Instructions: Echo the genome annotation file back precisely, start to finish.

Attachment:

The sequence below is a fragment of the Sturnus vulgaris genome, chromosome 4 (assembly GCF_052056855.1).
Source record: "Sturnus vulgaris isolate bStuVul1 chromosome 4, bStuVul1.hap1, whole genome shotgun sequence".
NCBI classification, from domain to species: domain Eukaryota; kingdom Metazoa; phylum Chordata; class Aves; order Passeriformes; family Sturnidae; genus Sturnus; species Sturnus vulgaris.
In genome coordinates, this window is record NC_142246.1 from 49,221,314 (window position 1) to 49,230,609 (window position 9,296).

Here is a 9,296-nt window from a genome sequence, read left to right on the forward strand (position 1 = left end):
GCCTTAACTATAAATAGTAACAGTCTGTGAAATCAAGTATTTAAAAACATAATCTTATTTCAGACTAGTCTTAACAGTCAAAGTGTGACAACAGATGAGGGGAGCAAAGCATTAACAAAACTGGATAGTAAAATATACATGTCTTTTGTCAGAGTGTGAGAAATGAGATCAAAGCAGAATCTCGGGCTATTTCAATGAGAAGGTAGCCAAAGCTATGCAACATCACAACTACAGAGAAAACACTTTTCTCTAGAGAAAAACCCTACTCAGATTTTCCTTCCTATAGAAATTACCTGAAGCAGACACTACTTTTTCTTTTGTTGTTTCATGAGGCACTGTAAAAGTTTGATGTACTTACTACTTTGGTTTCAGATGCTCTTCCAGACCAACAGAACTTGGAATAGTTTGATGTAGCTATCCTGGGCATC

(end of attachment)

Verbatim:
The sequence below is a fragment of the Sturnus vulgaris genome, chromosome 4 (assembly GCF_052056855.1).
Source record: "Sturnus vulgaris isolate bStuVul1 chromosome 4, bStuVul1.hap1, whole genome shotgun sequence".
NCBI classification, from domain to species: domain Eukaryota; kingdom Metazoa; phylum Chordata; class Aves; order Passeriformes; family Sturnidae; genus Sturnus; species Sturnus vulgaris.
In genome coordinates, this window is record NC_142246.1 from 49,221,314 (window position 1) to 49,230,609 (window position 9,296).

Here is a 9,296-nt window from a genome sequence, read left to right on the forward strand (position 1 = left end):
GCCTTAACTATAAATAGTAACAGTCTGTGAAATCAAGTATTTAAAAACATAATCTTATTTCAGACTAGTCTTAACAGTCAAAGTGTGACAACAGATGAGGGGAGCAAAGCATTAACAAAACTGGATAGTAAAATATACATGTCTTTTGTCAGAGTGTGAGAAATGAGATCAAAGCAGAATCTCGGGCTATTTCAATGAGAAGGTAGCCAAAGCTATGCAACATCACAACTACAGAGAAAACACTTTTCTCTAGAGAAAAACCCTACTCAGATTTTCCTTCCTATAGAAATTACCTGAAGCAGACACTACTTTTTCTTTTGTTGTTTCATGAGGCACTGTAAAAGTTTGATGTACTTACTACTTTGGTTTCAGATGCTCTTCCAGACCAACAGAACTTGGAATAGTTTGATGTAGCTATCCTGGGCATC